This New Zealand-based music composer/songwriter, who was born in Chennai, returned to Mumbai five years ago and says the country has always been a part of his life. Mikey McCleary, who has put in several years in the industry, plans to turn music composer.
My interest in music began when I was in class six. I use to enjoy playing the drums and the guitar. After that, I went to a music school and then trained in composition and classical music. That’s when I got really interested in music. Then I moved to London, worked in a studio and later worked in music production.
While I was working in London, I happened to meet Lucky Ali and worked with him on his first album Sunoh. I mixed Indian and Western instruments for this album. It turned out really well.
It was after meeting Lucky Ali that I decided to shift to India. My sound is still not typically Indian but I think it works as there is a lot of experimentation in Bollywood music today. I believe it had a special connection with Bollywood, which is what brought me here.
You have a consultant and a producer who makes the melody, a composer makes some tunes and the rest is put together by the music producer. In very practical terms, the producer is the project manager for the recording, mixing and mastering process. He/she has an overall vision for the music, the sound and the goals of the project, and brings a unique perspective to inspire, assist and sometimes provoke the artistes. But now I am open to composing.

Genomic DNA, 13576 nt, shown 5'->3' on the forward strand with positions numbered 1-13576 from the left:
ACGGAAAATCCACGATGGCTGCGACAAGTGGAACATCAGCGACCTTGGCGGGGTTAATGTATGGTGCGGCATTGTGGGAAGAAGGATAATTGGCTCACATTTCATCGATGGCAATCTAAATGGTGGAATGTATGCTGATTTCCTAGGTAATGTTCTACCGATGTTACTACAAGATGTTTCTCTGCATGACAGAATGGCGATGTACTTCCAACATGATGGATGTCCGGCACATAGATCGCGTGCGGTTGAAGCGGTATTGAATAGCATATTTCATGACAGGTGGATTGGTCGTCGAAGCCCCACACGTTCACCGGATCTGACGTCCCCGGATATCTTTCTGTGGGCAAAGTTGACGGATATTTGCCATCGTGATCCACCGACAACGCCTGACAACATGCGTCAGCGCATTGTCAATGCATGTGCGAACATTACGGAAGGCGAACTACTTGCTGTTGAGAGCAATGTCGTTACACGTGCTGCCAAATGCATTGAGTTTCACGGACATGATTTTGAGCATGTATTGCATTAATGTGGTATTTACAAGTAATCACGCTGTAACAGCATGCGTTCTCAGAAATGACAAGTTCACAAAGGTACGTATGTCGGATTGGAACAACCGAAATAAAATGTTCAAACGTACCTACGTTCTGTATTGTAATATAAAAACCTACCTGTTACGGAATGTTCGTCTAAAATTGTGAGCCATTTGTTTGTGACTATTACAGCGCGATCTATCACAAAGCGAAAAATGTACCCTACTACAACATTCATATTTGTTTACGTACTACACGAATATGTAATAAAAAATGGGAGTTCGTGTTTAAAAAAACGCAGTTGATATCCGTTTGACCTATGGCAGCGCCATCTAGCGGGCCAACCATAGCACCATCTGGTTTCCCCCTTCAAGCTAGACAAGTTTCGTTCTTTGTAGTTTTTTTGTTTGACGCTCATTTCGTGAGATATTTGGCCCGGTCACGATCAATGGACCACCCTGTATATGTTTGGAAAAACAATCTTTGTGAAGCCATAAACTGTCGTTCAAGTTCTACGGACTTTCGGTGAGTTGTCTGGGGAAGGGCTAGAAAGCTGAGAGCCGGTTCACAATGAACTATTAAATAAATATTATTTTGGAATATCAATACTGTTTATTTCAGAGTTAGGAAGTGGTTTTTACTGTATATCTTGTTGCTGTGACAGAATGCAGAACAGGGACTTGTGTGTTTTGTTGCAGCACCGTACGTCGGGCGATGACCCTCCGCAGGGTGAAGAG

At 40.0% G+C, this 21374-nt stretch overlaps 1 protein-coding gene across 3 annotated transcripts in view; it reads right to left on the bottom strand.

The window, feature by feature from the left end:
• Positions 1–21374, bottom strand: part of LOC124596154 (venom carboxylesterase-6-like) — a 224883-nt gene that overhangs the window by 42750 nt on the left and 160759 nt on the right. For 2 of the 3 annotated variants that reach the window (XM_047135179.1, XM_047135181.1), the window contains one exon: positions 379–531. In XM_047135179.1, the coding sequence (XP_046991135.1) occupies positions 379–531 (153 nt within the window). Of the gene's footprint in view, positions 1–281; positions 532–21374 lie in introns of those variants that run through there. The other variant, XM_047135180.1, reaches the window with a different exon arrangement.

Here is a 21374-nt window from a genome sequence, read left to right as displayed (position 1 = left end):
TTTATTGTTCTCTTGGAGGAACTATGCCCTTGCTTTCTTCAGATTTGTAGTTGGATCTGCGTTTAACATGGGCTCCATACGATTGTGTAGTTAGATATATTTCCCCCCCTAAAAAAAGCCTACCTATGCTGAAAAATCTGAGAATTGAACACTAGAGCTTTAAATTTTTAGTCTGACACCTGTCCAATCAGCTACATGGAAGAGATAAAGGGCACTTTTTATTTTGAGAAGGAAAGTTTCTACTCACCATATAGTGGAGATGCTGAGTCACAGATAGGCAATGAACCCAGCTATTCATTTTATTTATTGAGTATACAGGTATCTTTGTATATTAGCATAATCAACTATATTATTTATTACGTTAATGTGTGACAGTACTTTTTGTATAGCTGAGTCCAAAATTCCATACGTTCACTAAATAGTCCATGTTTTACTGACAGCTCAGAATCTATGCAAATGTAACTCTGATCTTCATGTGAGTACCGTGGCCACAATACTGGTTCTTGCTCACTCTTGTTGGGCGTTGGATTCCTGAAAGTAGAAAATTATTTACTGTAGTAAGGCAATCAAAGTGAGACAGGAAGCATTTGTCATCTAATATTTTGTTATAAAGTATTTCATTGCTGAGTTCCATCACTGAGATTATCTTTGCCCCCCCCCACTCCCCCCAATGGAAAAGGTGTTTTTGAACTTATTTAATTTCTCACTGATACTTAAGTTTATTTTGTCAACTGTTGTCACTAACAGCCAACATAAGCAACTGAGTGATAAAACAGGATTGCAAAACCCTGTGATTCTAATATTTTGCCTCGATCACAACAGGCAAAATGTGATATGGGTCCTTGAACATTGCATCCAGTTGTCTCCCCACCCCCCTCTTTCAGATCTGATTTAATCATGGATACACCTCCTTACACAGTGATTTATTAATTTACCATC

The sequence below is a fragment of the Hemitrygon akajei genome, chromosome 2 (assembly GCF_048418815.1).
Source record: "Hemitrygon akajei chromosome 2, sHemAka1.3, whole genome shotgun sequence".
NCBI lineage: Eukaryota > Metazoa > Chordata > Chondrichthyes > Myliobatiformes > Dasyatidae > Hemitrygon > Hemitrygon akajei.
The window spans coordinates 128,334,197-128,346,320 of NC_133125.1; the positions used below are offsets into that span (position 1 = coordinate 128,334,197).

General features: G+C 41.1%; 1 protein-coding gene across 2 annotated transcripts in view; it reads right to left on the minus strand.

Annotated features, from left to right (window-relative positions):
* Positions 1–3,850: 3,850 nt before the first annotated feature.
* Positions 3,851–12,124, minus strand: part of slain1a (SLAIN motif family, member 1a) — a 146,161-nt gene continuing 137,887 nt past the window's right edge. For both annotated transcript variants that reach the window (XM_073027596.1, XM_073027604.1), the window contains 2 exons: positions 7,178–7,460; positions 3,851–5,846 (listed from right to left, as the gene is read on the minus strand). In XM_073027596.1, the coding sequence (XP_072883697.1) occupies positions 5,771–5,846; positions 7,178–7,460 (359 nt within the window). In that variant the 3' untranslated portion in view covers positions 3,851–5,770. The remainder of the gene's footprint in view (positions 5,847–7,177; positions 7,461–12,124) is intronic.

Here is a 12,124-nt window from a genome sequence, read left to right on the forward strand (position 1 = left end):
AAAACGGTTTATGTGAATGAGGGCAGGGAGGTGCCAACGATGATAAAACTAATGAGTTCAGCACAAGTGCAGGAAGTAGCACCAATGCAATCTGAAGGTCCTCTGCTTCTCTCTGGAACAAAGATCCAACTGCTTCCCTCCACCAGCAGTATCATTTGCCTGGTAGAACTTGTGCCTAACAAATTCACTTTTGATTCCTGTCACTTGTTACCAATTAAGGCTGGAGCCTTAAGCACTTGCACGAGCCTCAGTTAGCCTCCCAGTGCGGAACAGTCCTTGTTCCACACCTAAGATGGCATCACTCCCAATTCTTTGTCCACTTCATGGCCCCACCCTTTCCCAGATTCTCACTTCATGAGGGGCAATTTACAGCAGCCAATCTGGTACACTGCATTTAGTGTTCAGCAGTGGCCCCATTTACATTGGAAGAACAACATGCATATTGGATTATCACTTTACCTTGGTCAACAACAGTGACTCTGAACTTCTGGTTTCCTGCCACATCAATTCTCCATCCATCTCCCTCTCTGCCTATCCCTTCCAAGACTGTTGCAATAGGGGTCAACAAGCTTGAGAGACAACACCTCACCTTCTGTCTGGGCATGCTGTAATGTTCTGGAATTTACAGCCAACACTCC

Music Album – Doesn’t Work In India
Bollywood music is very dominating in India and album music doesn’t work here. But things are changing in the industry and many filmmakers are giving independent composers a chance. For example, Bejoy Nambiar has given independent composers a chance in his upcoming film David, where he has picked some of their existing songs. With the new breed of directors, change will definitely come.
Background score is very important for a film as it takes the film further. It is one of those things many people don’t notice but if you took it away the film would lose its depth and impact. When composing a background score, you need to start by considering the genre of the film. It’s very important to have a clear understanding of the director’s vision and also what works for the audience. Within these constraints, I like to create music that fulfills all expectations but is also new. Generally, commercial films demand a more literal score where the music tells you what to feel, whereas in art-house films, music is used to enhance the overall soul of the film. I prefer background scores that enhance the journey that the film is taking you on but don’t reflect the scene too literally.
I have composed a few songs for Rohan Sippy’s Nautanki Saala and then Bejoy Nambiar’s David.